I returned on a fine sunny day to Uphill to paint the church up on the hill there. A stunning location, but it is usually pretty windy, being completely exposed and the highest place on the coast for miles around. Though I often battle through a bit of wind, this time unfortunately it was just too much. I got this far, with considerable difficulty (gripping tightly to everything!) before throwing in the towel. Sometimes you have to be realistic and just hope for more luck another time.
And finally, below, another visit down to Glastonbury, and another one that didn’t work out as a painting.
Painted in mostly full, hot sun throughout (though it doesn’t look like it here at the end) this just went wrong, pretty much from the outset. But I discovered a great composition, which I am now turning into a snow scene for a winter painting project in Leisure Painter magazine. And it was a lovely place to be…
This painting was a private demo during a one-to-one tuition session.
It was a second session with the student, who wanted me to demonstrate a whole painting that featured clouds and trees within a composition. Before this we’d looked at composition in general, and at various techniques for painting clouds of different types and the same with trees.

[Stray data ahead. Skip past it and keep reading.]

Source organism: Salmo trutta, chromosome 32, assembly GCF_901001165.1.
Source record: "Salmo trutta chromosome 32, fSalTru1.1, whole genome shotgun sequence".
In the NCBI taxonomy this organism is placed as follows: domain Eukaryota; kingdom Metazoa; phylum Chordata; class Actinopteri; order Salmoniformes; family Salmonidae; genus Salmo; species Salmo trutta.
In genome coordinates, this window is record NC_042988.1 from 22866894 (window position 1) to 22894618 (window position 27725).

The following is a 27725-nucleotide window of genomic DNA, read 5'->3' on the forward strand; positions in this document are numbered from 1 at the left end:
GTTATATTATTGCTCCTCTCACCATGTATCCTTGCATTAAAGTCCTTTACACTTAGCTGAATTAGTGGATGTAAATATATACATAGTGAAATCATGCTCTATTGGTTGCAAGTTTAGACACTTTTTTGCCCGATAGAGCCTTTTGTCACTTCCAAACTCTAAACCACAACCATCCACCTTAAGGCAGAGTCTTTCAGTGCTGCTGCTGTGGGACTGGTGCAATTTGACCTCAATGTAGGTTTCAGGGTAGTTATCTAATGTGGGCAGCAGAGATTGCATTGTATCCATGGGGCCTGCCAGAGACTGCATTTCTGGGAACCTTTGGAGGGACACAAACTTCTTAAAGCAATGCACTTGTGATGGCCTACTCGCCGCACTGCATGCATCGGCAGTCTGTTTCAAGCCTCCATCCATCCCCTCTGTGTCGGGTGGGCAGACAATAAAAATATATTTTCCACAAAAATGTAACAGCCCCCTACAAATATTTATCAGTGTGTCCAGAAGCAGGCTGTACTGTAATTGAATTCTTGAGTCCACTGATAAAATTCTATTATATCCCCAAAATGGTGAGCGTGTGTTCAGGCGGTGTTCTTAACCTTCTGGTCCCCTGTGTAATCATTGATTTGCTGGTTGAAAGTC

Finally, here’s another recent commission, of a painting of Pin Mill in Suffolk.
A place well-known to many a Dedham Hall course goer and enjoyed by many a painter down the decades. Being 200 miles from where I live a plein air visit wasn’t possible, so this was done from my own photos from a previous visit, with a fair bit of added artistic licence. The references and artistic licence were discussed and approved with the client, leading to the resulting painting. Please get in touch if you might be interested in commissioning a painting of your favourite view.
All the best for now,